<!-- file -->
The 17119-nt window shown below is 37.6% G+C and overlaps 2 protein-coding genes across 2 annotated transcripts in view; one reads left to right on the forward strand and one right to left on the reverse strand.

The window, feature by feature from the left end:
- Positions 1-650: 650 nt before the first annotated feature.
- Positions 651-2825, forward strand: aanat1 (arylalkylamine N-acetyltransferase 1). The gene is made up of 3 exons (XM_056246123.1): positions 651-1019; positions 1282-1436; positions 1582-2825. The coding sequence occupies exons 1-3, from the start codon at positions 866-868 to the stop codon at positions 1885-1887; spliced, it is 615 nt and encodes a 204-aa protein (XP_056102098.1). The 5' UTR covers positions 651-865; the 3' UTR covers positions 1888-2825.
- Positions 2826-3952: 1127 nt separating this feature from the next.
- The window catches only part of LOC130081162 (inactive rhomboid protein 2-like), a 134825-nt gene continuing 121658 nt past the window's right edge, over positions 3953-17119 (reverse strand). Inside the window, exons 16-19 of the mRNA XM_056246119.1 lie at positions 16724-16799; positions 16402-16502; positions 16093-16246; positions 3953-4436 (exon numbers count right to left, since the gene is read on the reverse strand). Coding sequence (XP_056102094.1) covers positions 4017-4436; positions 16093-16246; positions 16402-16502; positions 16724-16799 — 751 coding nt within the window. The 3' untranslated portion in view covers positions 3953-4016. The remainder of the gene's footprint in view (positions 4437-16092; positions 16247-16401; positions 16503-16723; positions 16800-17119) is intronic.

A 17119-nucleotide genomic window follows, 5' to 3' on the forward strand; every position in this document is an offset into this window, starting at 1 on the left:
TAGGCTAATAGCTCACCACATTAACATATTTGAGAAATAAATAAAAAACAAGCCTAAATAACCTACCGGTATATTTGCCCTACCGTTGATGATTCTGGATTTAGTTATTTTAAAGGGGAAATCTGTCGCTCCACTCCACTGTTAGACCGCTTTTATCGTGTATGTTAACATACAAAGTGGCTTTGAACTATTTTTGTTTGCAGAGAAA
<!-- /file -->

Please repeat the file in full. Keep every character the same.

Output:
The 17119-nt window shown below is 37.6% G+C and overlaps 2 protein-coding genes across 2 annotated transcripts in view; one reads left to right on the forward strand and one right to left on the reverse strand.

The window, feature by feature from the left end:
- Positions 1-650: 650 nt before the first annotated feature.
- Positions 651-2825, forward strand: aanat1 (arylalkylamine N-acetyltransferase 1). The gene is made up of 3 exons (XM_056246123.1): positions 651-1019; positions 1282-1436; positions 1582-2825. The coding sequence occupies exons 1-3, from the start codon at positions 866-868 to the stop codon at positions 1885-1887; spliced, it is 615 nt and encodes a 204-aa protein (XP_056102098.1). The 5' UTR covers positions 651-865; the 3' UTR covers positions 1888-2825.
- Positions 2826-3952: 1127 nt separating this feature from the next.
- The window catches only part of LOC130081162 (inactive rhomboid protein 2-like), a 134825-nt gene continuing 121658 nt past the window's right edge, over positions 3953-17119 (reverse strand). Inside the window, exons 16-19 of the mRNA XM_056246119.1 lie at positions 16724-16799; positions 16402-16502; positions 16093-16246; positions 3953-4436 (exon numbers count right to left, since the gene is read on the reverse strand). Coding sequence (XP_056102094.1) covers positions 4017-4436; positions 16093-16246; positions 16402-16502; positions 16724-16799 — 751 coding nt within the window. The 3' untranslated portion in view covers positions 3953-4016. The remainder of the gene's footprint in view (positions 4437-16092; positions 16247-16401; positions 16503-16723; positions 16800-17119) is intronic.

A 17119-nucleotide genomic window follows, 5' to 3' on the forward strand; every position in this document is an offset into this window, starting at 1 on the left:
TAGGCTAATAGCTCACCACATTAACATATTTGAGAAATAAATAAAAAACAAGCCTAAATAACCTACCGGTATATTTGCCCTACCGTTGATGATTCTGGATTTAGTTATTTTAAAGGGGAAATCTGTCGCTCCACTCCACTGTTAGACCGCTTTTATCGTGTATGTTAACATACAAAGTGGCTTTGAACTATTTTTGTTTGCAGAGAAA